In the present, Elaine walks down Queen Street The zoology building has long since been torn down. Mr. Hrbik’s neighborhood has gentrified. Even the flag is different now.
Now that she’s older, Elaine understands Mr. Hrbik’s loneliness but wonders why he pursued younger women. She would attack any man his age that went after her daughters.
When she enters a store to buy gifts, a Middle Eastern woman approaches her. The woman begs Elaine for help, crying that people in her country are dying. Elaine knows the woman is talking about the war that killed Stephen. She gives the woman money but thinks that the woman probably hates her.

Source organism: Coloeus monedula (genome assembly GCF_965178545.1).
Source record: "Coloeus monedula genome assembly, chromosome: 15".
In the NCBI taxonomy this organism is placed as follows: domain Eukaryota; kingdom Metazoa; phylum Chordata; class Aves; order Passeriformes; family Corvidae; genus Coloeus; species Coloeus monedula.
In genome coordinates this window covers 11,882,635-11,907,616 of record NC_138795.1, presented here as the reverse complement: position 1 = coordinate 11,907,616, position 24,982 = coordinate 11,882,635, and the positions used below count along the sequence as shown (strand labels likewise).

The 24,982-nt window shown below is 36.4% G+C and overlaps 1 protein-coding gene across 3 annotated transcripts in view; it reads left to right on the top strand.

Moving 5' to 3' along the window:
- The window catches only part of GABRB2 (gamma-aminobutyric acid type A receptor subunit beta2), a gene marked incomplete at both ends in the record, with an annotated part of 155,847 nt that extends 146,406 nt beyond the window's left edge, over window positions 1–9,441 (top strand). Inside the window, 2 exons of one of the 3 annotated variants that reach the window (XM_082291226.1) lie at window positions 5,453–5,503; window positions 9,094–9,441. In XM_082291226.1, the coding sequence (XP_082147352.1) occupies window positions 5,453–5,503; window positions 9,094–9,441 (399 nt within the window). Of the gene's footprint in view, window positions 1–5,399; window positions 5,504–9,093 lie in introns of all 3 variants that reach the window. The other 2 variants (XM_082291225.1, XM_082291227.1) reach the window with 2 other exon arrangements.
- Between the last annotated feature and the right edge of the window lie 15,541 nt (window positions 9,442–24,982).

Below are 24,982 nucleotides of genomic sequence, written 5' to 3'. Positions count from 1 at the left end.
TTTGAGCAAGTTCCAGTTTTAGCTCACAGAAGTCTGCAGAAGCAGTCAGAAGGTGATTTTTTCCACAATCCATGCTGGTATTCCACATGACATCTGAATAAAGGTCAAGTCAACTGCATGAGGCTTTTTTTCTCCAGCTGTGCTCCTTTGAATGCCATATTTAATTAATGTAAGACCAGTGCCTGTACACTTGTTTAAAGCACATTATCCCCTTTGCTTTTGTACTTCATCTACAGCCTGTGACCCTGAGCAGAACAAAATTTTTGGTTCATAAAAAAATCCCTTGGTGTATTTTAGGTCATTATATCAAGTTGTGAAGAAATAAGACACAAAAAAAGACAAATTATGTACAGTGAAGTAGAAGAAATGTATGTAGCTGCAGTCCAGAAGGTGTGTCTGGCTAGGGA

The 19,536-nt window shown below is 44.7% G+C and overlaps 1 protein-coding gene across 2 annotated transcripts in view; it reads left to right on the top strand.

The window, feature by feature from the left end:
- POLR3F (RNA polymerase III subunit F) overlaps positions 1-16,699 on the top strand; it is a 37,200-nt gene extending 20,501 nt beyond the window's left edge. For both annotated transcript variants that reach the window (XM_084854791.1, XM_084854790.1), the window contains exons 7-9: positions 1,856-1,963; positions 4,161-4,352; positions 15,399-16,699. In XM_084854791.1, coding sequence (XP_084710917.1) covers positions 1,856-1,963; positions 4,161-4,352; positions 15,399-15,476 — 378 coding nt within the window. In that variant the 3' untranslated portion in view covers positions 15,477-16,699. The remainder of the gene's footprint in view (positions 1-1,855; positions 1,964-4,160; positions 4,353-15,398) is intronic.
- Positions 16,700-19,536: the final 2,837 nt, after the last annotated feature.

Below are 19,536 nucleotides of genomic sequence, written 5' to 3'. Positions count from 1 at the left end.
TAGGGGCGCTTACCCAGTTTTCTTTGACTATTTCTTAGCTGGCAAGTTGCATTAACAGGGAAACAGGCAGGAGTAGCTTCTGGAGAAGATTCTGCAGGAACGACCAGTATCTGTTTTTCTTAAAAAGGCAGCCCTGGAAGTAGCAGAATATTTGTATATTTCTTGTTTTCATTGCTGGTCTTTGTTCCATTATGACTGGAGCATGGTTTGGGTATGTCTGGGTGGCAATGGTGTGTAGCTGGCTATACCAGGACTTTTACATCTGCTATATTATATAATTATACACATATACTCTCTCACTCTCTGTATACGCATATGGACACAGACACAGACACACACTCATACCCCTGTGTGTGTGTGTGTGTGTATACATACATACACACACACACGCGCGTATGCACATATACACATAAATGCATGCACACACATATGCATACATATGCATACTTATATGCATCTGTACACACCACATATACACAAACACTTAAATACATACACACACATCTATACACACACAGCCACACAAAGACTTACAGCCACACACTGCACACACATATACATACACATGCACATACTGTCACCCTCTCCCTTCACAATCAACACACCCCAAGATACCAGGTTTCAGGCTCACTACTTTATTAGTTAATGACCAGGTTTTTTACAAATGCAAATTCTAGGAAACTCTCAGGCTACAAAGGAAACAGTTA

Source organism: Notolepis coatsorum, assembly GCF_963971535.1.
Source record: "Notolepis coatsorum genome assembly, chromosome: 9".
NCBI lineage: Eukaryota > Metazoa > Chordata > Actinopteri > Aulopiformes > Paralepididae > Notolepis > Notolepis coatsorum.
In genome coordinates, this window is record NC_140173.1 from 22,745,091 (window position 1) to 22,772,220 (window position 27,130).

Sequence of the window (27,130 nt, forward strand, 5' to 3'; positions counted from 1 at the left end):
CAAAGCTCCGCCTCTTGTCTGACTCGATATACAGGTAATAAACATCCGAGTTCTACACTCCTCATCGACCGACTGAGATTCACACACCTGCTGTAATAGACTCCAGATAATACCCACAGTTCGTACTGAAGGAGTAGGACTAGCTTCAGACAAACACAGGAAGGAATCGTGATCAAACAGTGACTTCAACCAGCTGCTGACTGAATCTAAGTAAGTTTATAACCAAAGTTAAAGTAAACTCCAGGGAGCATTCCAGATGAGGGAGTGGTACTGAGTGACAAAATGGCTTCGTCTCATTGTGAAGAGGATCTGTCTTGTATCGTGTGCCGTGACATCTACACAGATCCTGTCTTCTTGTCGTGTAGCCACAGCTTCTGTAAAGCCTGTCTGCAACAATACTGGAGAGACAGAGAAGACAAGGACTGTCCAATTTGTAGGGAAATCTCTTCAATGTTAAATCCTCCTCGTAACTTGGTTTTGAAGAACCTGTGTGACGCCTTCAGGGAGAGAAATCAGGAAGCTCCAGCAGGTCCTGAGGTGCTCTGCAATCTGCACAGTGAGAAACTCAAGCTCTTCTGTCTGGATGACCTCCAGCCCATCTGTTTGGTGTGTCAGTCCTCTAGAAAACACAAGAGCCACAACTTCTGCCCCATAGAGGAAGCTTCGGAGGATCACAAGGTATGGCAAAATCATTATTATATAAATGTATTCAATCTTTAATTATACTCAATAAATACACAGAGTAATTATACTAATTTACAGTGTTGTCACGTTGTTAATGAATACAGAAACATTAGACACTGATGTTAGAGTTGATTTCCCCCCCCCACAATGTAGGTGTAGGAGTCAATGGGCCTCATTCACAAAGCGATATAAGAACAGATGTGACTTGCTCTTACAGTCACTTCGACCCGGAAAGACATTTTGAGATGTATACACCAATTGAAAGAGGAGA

September comes, and Elaine returns both to university and living in her parents’ house. Her summer lethargy fades. She enjoys having two men and not having to choose.
Mr. Hrbik becomes controlling and threatening, even mentioning a time he killed a man. Jon, on the other hand, offers escape from the adults around her.
Jon paints abstract paintings, which he considers pure art because they’re about the process of painting. Elaine thinks they look like roadkill. He refuses to clean his house to the point of filth and accuses anyone who cleans it of trying to mother him. He catagorizes women as either smart or stupid and tells Elaine she’s smarter than most.